Wednesday, September 22, 2004

Rent Is Robbery

Derelict Just Off LUASIts that time of year again, when a vast majority of students realise one simple thing: we are being ripped off by our landlords. You’ve probably couch surfed for weeks, or ran around trying to open accounts in what ever bank it is that will extend an immediate over draft. Whatever you’ve done, you can be sure you’ll be fucked over once a month for the coming year for a substantial amount of cash. And it feels like plain fucking legalised robbery.

If you are lucky enough to receive the pathetic grant, you’ll realise that with average rents well over €350 and spiralling, the state is leaving you ripped off. The options facing you are living at home and commuting long distances. Skipping classes and working long hours to pay rent. Or simply living in over crowded and cramped gaffs in the ‘student land’ of Rathmines or the like. None of these options are pleasant, and nothing is more distasteful than the accommodation crisis so many of us are forced into because we don’t have access to the cash to by pass it.

One thing is certain, this crisis is artificial, the resources are there, its an issue of how they are being used. We are being held to ransom for higher rents, at the threat of having no where to stay, landlords inflate rents on their own personal whims. Buildings through out the city are left derelict as developers take advantage of the fact that property prices have risen a staggering 166% over the past six years, while your usual bank interest rate is around 6% for investment. The state which has long since defended the interests of these cartels, refuses to move against the derelicts and only a tiny percentage of them are forced to pay the 3% tax the law prescribes.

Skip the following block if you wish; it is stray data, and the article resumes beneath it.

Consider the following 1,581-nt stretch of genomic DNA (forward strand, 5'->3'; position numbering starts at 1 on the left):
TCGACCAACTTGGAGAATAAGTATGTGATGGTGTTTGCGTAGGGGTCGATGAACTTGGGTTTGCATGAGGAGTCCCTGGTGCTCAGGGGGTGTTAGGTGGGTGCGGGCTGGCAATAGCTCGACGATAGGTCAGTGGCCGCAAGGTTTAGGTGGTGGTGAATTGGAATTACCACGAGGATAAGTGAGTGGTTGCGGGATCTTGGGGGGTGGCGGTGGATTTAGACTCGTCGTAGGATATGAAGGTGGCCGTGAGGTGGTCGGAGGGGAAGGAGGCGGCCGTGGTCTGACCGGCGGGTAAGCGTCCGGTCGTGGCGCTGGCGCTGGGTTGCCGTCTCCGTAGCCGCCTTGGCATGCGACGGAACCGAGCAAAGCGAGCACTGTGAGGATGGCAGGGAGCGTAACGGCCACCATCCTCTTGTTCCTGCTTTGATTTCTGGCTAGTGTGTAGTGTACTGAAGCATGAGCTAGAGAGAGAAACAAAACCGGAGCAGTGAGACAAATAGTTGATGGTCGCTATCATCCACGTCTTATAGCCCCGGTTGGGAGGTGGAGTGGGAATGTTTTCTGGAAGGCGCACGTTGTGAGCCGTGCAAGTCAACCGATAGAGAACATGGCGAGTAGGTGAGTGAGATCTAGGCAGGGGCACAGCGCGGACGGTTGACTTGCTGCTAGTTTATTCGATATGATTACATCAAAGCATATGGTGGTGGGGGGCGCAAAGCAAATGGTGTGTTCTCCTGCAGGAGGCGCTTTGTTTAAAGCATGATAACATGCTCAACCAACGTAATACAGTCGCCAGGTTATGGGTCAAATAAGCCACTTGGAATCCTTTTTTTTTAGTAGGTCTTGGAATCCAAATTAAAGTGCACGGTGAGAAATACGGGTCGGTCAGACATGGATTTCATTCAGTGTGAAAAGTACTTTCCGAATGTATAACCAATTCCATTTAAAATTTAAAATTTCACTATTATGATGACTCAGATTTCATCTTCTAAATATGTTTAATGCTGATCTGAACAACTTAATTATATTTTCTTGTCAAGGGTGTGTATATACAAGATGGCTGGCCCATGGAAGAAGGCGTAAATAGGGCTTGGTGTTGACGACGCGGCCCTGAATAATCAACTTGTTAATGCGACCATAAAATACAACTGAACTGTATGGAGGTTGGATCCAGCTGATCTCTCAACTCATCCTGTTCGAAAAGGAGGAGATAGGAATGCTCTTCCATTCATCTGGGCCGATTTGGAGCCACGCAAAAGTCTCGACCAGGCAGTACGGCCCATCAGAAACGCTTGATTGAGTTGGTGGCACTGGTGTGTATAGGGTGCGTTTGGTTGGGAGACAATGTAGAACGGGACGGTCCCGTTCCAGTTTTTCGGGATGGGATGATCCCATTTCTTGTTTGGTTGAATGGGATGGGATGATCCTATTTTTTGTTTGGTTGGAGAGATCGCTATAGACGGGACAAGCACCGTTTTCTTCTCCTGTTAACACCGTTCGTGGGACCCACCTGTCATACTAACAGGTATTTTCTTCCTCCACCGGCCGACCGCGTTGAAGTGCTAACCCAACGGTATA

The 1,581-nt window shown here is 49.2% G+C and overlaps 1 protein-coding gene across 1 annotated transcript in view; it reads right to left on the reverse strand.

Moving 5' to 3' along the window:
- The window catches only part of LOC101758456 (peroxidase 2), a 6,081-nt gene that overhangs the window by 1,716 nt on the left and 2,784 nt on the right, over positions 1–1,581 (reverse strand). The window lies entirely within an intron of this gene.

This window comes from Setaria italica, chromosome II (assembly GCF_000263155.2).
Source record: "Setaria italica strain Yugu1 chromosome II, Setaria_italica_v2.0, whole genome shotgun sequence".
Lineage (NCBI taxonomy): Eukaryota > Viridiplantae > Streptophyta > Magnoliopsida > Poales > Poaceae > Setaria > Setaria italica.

Why should we expect any different, senior council officials have acted as paid advisors/ facilitators to property hoarders for years. Lest anybody should question the link between house builders and Fianna Fail, the names of Burke, Lawlor and Reilly are clear examples of the corruption involved. Ray Burke received over £1 million from a single builder alone. Liam Lawlor, acting as an extremely well paid agent for various builders, distributed massive amounts of cash to corrupt politicians and council officials in return for the re-zoning of designated tracts of land owned by his paymasters. Paddy Reilly, a former election agent of Bertie Ahern, was involved in the cheap purchase of a large number of premises in central Dublin and renovated them for resale.

The recent revelation that over 20 people named in the Ansbacher fraud were builders and developers should come as no surprise. Neither should the fact that while the state provided 6,133 social houses last year, 62,686 private ones went up. So before its even finalised the state have broken the last bout of social partnership. A telling indictment of who it really benefits. Any attempt to reach similar agreements with authorities ends up in similar farce. Where as UCD have promised to build more student accommodation for years, they haven't bothered and just let the issue slide. Instead they are happy to do land swaps with developers, and sell off land for private apartment complexes instead of build student housing.